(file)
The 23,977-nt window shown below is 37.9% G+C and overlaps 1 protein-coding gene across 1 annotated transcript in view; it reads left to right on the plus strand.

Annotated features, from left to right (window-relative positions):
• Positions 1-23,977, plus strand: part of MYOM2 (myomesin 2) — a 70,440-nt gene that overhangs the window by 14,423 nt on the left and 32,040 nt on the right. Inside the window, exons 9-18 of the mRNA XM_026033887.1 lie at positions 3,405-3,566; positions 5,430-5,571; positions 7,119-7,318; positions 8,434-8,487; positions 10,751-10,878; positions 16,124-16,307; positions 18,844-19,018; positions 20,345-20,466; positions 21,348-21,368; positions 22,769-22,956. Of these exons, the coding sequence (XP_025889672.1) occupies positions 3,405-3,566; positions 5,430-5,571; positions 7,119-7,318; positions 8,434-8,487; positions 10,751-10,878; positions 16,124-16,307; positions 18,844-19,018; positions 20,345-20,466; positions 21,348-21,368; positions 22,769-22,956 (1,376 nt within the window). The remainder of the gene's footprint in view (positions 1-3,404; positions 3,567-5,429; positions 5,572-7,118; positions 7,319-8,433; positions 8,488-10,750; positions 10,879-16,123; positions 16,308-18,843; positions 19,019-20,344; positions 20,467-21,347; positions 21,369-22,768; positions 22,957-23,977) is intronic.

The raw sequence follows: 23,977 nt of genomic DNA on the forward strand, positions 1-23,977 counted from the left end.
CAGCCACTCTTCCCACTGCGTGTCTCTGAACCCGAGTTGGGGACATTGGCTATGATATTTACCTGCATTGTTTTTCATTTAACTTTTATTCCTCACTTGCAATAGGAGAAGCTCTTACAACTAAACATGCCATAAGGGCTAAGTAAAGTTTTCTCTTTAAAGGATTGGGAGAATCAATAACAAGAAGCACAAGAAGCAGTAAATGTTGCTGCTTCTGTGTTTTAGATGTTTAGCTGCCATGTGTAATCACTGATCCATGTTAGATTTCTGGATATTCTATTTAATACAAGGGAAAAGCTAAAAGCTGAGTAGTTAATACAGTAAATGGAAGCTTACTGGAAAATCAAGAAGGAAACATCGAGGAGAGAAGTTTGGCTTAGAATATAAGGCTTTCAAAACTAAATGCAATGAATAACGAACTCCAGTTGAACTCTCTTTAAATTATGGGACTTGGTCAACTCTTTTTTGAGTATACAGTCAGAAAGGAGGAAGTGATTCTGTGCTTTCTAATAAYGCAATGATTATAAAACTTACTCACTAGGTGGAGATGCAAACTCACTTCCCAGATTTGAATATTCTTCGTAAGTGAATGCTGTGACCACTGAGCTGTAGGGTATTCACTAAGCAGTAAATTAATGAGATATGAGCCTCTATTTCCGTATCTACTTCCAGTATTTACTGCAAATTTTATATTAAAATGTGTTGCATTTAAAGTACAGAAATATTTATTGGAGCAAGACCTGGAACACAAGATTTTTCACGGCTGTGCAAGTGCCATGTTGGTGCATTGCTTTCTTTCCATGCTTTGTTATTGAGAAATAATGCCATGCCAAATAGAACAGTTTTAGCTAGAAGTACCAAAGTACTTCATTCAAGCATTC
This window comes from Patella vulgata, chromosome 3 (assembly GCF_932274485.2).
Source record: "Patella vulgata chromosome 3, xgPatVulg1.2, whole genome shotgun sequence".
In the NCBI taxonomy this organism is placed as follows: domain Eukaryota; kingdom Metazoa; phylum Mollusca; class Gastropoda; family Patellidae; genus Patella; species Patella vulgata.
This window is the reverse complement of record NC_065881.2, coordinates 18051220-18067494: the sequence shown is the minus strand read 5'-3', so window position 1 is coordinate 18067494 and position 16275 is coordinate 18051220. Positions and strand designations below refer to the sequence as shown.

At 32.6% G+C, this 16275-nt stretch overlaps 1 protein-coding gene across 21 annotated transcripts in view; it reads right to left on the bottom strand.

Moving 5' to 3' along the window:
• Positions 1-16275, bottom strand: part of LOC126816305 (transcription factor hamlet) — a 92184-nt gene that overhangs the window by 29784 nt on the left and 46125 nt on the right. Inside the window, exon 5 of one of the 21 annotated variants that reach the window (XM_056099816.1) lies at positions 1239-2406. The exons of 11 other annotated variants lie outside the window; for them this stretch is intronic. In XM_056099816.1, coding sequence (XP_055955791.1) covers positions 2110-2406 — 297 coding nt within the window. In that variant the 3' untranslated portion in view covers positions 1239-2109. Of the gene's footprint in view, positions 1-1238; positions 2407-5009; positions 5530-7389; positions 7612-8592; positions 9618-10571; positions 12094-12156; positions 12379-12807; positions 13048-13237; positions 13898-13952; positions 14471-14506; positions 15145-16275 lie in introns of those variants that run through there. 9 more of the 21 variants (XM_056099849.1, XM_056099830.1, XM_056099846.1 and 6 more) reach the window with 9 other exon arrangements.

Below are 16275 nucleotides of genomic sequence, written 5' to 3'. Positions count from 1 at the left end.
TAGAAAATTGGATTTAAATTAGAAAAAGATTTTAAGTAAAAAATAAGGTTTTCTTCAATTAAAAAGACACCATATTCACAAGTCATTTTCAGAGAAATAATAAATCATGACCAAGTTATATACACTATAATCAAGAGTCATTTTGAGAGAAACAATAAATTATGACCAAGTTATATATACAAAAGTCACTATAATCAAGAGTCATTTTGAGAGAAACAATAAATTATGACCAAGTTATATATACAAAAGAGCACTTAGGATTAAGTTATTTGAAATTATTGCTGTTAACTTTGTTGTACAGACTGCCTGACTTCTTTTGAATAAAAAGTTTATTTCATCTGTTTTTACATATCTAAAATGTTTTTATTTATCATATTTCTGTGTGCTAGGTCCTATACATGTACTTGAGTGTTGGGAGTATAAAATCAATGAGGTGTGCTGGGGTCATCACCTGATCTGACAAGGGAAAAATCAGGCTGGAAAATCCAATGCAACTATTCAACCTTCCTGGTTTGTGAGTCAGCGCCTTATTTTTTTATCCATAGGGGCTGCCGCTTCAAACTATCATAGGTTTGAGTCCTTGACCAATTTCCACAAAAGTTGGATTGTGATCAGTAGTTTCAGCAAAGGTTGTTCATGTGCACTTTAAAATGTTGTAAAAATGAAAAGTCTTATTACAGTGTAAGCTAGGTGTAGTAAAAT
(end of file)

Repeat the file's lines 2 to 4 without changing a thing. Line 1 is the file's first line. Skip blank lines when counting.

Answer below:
Annotated features, from left to right (window-relative positions):
• Positions 1-23,977, plus strand: part of MYOM2 (myomesin 2) — a 70,440-nt gene that overhangs the window by 14,423 nt on the left and 32,040 nt on the right. Inside the window, exons 9-18 of the mRNA XM_026033887.1 lie at positions 3,405-3,566; positions 5,430-5,571; positions 7,119-7,318; positions 8,434-8,487; positions 10,751-10,878; positions 16,124-16,307; positions 18,844-19,018; positions 20,345-20,466; positions 21,348-21,368; positions 22,769-22,956. Of these exons, the coding sequence (XP_025889672.1) occupies positions 3,405-3,566; positions 5,430-5,571; positions 7,119-7,318; positions 8,434-8,487; positions 10,751-10,878; positions 16,124-16,307; positions 18,844-19,018; positions 20,345-20,466; positions 21,348-21,368; positions 22,769-22,956 (1,376 nt within the window). The remainder of the gene's footprint in view (positions 1-3,404; positions 3,567-5,429; positions 5,572-7,118; positions 7,319-8,433; positions 8,488-10,750; positions 10,879-16,123; positions 16,308-18,843; positions 19,019-20,344; positions 20,467-21,347; positions 21,369-22,768; positions 22,957-23,977) is intronic.

The raw sequence follows: 23,977 nt of genomic DNA on the forward strand, positions 1-23,977 counted from the left end.